inspection. This buyer knows his finances quite well, and with an experienced loan officer can quickly determine the likelihood of loan approval and may even obtain preapproval. This should be accomplished before submitting an offer. As far as the appraisal contingency is concerned, it is quite likely that in an escalating market, with multiple offers above the list price, the appraisal will be below the contract price. The listing agent knows this and will dissuade the seller from accepting an offer with an appraisal contingency. Also, the buyer should know, or the Realtor® should explain the reality and the consequence of a low appraisal. The buyer must understand that his price is higher than t he prices in the recent past used by the appraiser. Armed with this knowledge and with liquid assets to pay 100 percent of the sales price above the appraised value, the buyer can accept or justify the price as a by-product of an escalating market. The home inspection contingency remains the most difficult contingency to waive, and most often, this waiver is coupled with an acceptance of the property in “as-is” condition. Without a home inspection and with Virginia being a “buyerbeware” state, any defects in the property will become an unexpected May :: June 2013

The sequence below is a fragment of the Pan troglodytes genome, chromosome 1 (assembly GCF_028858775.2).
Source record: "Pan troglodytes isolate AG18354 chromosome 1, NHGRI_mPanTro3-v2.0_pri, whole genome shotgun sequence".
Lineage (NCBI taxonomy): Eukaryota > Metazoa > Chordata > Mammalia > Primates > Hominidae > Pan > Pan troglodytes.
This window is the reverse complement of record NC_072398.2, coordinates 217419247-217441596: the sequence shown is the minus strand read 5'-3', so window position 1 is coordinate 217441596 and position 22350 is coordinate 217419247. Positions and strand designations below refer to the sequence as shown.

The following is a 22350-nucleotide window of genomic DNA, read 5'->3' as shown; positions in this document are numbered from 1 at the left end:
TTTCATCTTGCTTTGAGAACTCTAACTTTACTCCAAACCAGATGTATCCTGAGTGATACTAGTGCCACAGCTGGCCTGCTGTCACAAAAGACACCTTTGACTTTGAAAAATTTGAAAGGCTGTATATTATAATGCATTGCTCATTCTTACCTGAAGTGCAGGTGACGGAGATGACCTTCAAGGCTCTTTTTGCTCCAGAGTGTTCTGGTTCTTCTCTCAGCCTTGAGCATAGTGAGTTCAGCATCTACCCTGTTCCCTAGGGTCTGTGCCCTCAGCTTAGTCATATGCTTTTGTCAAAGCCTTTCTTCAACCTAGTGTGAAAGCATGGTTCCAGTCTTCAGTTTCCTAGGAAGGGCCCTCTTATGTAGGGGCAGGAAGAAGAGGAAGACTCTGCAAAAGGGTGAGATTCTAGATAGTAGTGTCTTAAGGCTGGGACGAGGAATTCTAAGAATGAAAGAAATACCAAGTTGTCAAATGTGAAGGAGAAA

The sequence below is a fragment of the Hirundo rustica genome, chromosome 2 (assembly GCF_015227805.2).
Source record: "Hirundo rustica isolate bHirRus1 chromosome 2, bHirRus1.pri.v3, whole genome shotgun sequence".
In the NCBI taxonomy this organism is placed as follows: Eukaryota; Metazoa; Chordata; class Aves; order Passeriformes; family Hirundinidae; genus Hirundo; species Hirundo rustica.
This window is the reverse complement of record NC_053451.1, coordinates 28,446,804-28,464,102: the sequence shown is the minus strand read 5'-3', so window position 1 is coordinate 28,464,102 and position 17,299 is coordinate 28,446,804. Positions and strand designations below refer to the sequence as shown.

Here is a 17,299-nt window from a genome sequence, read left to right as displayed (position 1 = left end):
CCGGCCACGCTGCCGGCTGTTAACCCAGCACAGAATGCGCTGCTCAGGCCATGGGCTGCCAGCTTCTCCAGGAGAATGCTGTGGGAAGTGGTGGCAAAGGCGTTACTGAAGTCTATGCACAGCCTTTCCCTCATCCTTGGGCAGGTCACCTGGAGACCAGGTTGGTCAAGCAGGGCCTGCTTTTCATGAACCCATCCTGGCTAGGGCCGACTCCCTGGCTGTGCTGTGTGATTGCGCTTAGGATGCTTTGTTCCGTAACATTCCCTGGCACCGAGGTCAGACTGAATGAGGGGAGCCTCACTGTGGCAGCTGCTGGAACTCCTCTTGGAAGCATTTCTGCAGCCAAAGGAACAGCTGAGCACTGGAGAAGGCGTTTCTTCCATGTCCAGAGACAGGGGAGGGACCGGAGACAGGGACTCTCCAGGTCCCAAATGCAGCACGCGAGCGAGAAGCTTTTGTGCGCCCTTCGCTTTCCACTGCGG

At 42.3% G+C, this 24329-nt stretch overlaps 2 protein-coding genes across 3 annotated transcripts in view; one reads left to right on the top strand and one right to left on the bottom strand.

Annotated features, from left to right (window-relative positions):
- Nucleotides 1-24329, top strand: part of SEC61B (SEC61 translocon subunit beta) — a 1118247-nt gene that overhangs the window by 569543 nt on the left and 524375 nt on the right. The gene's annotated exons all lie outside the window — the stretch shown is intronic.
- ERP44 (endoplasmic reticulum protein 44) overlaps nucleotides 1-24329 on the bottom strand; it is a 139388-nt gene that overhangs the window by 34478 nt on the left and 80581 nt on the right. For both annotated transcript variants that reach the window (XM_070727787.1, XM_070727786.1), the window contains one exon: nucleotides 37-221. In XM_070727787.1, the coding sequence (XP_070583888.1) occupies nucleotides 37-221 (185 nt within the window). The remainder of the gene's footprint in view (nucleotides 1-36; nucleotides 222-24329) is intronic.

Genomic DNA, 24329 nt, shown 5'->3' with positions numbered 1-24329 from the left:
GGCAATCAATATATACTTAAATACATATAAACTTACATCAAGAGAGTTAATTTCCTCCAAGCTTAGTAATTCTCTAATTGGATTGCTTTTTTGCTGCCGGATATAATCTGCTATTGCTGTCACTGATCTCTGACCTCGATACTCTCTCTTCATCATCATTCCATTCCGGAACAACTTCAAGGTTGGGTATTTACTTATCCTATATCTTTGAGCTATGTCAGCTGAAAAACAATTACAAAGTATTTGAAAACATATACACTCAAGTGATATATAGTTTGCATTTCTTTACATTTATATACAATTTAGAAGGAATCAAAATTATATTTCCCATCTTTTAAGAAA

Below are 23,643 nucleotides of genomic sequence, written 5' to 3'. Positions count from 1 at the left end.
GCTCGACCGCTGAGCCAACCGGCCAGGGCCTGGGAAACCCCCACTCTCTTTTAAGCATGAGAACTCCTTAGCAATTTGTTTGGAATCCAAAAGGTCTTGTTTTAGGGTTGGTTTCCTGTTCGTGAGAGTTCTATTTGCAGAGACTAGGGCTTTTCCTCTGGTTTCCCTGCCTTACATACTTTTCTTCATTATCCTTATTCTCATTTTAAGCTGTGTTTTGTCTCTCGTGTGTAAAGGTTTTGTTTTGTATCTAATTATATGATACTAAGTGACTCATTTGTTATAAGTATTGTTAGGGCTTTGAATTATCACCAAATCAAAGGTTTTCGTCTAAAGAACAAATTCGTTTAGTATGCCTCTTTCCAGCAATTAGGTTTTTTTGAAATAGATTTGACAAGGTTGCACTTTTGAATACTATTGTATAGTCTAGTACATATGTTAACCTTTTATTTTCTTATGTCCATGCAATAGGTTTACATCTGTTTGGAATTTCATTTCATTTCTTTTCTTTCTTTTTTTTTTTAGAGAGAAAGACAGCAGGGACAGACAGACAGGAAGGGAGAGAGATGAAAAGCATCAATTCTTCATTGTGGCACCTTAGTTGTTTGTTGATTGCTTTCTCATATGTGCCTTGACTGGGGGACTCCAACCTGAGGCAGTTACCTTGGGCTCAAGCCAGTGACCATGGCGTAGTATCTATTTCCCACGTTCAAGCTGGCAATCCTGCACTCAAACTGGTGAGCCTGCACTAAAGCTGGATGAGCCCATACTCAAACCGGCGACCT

expense for the buyer and may even pose health risks. Excluding fraud by the seller, which is extremely difficult to prove in Virginia, all property defects pass to the buyer without recourse. And while buying a home warranty is prudent, it will not cover many major defects. Some offers add a home inspection “for informational purposes.” If accepted by the seller and serious defects are discovered, the buyer is now in a position of deciding whether or not to breach the contract, which includes severe adverse financial consequences. Additionally, devious sellers facing expensive repairs, e.g. cracked foundations, crushed sewer pipes, water seepage, mold, etc., know that they can avoid these expensive fixes when a buyer waives home inspection protection. The seller may be waiting for a hot market to “dump” a “money pit.” Buyers must ultimately choose which, if any, contingencies to waive in their offer, and must know the potential consequences of that decision. This is a risk vs. reward analysis that should be made judiciously, and not influenced by the over-exuberance of owning a particular property. Jay N. Eskovitz is one of the principle owners of Key Title and partner in the Annandale law firm of Eskovitz, Lazarus & Pitrelli, P.L.L.C. NVAR Realtor® update